In-person schooling benefits exceed risks of Covid-19, study shows - News.MN

In-person schooling benefits exceed risks of Covid-19, study shows

In-person schooling benefits exceed risks of Covid-19, study shows

On 1 September, Mongolian children have returned to the classroom after along a Covid-19 shutout. Still, masked students in blazers filed into a primary school in the capital Ulanbaatar, where classrooms were kitted out with temperature monitors, hand sanitiser and social distancing stickers.
Mongolia has taken some of the world’s toughest and most enduring measures against the Covid-19 pandemic, shutting schools and kindergartens since January 2020 and plunging children into a purgatory of remote learning with patchy access to technology. Over the past two years, Mongolian educational institutions conducted more than 30 percent of their classes in classrooms due to the COVID-19 pandemic.
A study published Friday examined how children in schools can be physically present in the classroom while maintaining proper safety protocols. Since academic learning has altered dramatically since the start of the pandemic, the study, published by Science, analyzed the influence of COVID-19 on children and how it has affected classrooms.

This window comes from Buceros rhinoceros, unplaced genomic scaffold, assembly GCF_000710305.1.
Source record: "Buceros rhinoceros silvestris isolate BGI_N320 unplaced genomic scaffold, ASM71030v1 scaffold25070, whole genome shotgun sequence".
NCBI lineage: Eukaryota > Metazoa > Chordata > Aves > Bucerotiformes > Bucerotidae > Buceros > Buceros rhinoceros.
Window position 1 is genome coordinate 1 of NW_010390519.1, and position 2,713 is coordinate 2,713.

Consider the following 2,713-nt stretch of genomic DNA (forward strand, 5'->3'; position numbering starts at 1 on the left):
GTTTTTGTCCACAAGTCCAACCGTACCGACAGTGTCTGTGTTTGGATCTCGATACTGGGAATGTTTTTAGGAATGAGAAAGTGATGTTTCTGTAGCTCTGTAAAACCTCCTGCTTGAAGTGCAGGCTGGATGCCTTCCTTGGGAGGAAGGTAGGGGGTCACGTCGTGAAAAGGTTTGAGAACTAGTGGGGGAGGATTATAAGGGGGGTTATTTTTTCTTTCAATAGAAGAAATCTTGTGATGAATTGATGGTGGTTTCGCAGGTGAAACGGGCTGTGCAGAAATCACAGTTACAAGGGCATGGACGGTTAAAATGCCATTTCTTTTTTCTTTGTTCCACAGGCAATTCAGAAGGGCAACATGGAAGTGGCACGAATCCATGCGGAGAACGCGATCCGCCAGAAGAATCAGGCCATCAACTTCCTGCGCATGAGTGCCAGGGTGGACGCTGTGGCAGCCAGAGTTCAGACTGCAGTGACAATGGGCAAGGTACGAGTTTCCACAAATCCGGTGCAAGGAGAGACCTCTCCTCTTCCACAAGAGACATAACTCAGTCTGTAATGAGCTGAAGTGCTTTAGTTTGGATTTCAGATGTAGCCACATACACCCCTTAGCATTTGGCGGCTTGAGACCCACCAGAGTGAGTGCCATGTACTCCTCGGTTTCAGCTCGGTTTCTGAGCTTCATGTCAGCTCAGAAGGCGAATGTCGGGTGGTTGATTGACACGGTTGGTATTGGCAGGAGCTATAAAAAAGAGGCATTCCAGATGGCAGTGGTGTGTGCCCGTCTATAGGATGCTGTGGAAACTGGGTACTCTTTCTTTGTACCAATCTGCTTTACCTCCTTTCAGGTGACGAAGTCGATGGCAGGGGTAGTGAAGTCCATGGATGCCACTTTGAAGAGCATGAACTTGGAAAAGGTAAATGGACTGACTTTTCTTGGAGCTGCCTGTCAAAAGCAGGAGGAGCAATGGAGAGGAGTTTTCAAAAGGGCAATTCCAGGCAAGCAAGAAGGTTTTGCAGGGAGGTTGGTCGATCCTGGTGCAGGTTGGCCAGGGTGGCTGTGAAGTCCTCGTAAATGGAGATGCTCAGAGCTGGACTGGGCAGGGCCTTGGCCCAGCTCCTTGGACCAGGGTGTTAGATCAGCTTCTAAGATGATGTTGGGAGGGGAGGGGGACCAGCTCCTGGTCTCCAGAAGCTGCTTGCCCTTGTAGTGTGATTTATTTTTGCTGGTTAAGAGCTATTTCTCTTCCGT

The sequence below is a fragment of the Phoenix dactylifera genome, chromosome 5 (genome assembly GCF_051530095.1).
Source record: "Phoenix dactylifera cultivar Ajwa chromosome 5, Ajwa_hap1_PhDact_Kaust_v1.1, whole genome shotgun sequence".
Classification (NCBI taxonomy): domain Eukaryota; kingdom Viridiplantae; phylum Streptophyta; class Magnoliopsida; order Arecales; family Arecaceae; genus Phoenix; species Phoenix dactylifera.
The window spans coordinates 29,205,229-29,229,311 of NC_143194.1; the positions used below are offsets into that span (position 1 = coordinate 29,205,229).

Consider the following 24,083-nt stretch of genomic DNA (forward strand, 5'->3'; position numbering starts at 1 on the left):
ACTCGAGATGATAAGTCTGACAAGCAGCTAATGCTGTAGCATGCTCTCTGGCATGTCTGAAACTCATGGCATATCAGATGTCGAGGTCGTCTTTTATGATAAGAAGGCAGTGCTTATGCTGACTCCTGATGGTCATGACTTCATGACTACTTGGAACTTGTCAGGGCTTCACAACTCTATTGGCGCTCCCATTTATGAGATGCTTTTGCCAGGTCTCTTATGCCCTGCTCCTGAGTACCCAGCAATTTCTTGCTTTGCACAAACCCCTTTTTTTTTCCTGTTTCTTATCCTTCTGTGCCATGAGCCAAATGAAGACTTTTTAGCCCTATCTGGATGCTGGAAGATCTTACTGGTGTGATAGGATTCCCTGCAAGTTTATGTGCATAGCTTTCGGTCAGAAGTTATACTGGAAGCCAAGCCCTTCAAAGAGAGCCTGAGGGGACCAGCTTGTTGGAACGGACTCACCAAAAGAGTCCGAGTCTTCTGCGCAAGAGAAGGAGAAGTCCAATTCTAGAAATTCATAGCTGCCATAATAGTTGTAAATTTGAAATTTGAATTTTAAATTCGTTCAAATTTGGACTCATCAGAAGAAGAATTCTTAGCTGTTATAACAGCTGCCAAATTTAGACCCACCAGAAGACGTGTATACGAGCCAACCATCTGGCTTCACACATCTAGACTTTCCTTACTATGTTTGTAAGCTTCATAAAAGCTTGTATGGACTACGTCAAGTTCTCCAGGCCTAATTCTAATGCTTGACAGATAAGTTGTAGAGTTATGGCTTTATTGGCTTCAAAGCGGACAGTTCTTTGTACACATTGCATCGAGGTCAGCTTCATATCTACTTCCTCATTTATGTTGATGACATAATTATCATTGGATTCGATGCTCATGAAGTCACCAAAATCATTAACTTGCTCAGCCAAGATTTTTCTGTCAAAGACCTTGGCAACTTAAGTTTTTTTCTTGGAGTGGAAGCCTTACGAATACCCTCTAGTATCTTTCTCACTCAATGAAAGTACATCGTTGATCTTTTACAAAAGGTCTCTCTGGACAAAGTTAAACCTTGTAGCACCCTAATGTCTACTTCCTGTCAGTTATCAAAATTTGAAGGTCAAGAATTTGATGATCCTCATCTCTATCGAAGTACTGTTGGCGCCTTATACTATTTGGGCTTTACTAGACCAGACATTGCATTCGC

“Children have a very low risk of severe or fatal COVID-19,” the researchers said, “but, early in the pandemic, uncertainties about their role in virus transmission led most countries to close educational settings as part of national lockdowns to control the spread of severe acute respiratory syndrome coronavirus 2 (SARS-CoV-2)”.

Furthermore, the researchers concluded that children had similar chances of infection as adults, yet they were not as likely to transmit. Further studies of schools that were able to reopen with alleviation procedures such as social distancing and masks discovered that outbreaks were minimal within their communities.

The study also states that while the shutdown of schools does reduce transmission, they would be inadequate in preventing community transmission and, “consequently, the benefits of in-person schooling outweigh the risks.”

As vaccines have now been approved for children as young as 5, and further evidence has been presented that spread can be contained, researchers are looking for ways to keep students in classrooms.

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